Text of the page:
A terrifying vision? Very much so. Looking into this little bowl, it is best to turn away quickly, if only because the face one sees in the glass looks, perhaps, just a little more familiar than one might wish.
The third and last I object want to discuss is, rather perversely, one of the first objects the visitor encounters on the way into Byzantium 330-1453. Jonah Cast Up is a smallish white marble sculpture, now owned by the Cleveland Museum of Art. It dates from the second half of the third century, which is to say, only slightly more distant from the crucifixion of Christ than our own age is from the murder of Louis XVI.
The scuplture shows Jonah in the midst of being vomited up from the belly of the fish that had previously swallowed him, three days and three nights before. Jonah’s hands are raised, a gesture perhaps reflecting his prayer just prior to this point: ‘Out of the belly of hell cried I, and thou heardest my voice.’ The gesture, though, also allows Jonah’s hands to reach up towards and indeed meet the marvellously quirky, raised tail of the fish, so that the two forms together create something approaching a squashed sort of circle. Would it be going too far to see in this an emblem of the way in which Christ’s sacrifice — for of course Jonah’s emtombment in the fish prefigures Christ’s death and resurrection — will break the perpetual human cycle of sin, contrition and yet more sin?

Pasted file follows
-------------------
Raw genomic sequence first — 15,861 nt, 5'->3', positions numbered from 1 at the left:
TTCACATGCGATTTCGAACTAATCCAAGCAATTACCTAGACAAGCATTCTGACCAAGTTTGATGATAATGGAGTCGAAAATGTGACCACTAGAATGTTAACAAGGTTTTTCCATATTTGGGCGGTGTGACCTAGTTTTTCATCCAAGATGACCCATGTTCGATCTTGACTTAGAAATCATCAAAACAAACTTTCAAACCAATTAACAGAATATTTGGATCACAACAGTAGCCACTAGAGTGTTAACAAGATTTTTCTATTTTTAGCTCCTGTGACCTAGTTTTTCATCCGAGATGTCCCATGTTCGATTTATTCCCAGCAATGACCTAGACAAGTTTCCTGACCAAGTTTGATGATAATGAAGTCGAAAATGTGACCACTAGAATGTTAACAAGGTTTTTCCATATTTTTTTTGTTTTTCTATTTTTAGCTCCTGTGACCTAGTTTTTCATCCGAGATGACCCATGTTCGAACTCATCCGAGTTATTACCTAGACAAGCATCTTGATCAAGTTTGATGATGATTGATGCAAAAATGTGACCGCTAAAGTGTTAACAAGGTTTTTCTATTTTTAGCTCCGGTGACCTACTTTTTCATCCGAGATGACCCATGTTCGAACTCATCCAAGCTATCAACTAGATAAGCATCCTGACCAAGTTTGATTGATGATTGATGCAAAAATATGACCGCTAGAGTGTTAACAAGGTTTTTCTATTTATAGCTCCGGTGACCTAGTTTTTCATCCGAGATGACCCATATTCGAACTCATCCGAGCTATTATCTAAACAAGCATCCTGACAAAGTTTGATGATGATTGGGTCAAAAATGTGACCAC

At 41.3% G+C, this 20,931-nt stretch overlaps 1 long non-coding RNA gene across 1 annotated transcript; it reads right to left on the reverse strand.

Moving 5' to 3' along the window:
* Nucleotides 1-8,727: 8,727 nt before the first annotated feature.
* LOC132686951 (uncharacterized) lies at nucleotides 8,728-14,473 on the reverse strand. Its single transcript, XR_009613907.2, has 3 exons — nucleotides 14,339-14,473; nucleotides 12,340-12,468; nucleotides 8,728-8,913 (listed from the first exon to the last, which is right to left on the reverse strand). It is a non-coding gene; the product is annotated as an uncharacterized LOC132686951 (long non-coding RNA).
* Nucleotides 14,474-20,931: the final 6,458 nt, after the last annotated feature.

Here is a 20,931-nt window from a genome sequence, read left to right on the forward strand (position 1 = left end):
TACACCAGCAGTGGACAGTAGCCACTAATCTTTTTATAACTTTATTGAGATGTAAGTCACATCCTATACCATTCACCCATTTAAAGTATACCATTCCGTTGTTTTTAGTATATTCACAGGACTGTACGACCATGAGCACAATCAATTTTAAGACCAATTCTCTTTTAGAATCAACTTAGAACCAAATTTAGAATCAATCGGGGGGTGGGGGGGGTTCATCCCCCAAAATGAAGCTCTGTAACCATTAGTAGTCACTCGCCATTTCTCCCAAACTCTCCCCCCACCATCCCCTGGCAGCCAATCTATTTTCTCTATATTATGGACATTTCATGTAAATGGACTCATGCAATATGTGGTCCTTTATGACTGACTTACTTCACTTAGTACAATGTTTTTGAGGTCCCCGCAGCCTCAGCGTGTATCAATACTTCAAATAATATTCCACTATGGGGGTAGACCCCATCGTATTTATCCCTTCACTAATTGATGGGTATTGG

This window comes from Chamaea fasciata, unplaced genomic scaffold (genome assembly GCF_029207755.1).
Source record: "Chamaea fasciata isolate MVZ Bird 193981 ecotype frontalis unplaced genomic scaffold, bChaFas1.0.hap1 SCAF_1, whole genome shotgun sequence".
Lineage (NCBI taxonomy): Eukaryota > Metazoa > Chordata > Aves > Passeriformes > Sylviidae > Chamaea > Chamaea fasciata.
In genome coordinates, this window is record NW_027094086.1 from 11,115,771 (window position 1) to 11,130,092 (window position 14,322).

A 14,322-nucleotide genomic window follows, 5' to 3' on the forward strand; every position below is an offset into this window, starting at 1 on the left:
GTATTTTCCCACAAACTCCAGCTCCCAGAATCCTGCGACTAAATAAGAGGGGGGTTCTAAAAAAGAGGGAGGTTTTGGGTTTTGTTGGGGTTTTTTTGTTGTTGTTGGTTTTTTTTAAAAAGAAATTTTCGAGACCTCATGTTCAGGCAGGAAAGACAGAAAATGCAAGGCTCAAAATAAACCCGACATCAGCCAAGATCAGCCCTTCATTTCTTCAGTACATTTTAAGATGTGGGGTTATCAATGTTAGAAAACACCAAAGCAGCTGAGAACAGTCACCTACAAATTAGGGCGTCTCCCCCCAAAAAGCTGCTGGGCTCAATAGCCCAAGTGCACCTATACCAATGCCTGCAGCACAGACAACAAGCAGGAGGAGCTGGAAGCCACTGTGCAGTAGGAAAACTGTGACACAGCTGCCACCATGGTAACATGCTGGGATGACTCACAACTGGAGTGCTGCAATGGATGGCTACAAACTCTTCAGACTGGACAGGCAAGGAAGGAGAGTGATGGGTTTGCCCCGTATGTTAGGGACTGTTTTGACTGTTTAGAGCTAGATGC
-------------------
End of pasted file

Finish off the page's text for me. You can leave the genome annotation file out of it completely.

Quite possibly. Either way, it’s a memorable sculpture. The fish, an exotic confection, has the ears of a pig, the face and paws of a rather ungainly dog, and funny little wings, while Jonah, bearded and muscular, seems remarkably composed, given his trying circumstances. For some reason, the sculpture comes complete with a light covering of dirt from the Turkish archaeological site on which it was discovered, along with Jonah Beneath the Gourd Tree, and two other sculptures not included in the exhibition. Apparently all the figures may once have decorated a fountain, its water long since stilled, the flowers and birds nearby all long since dead.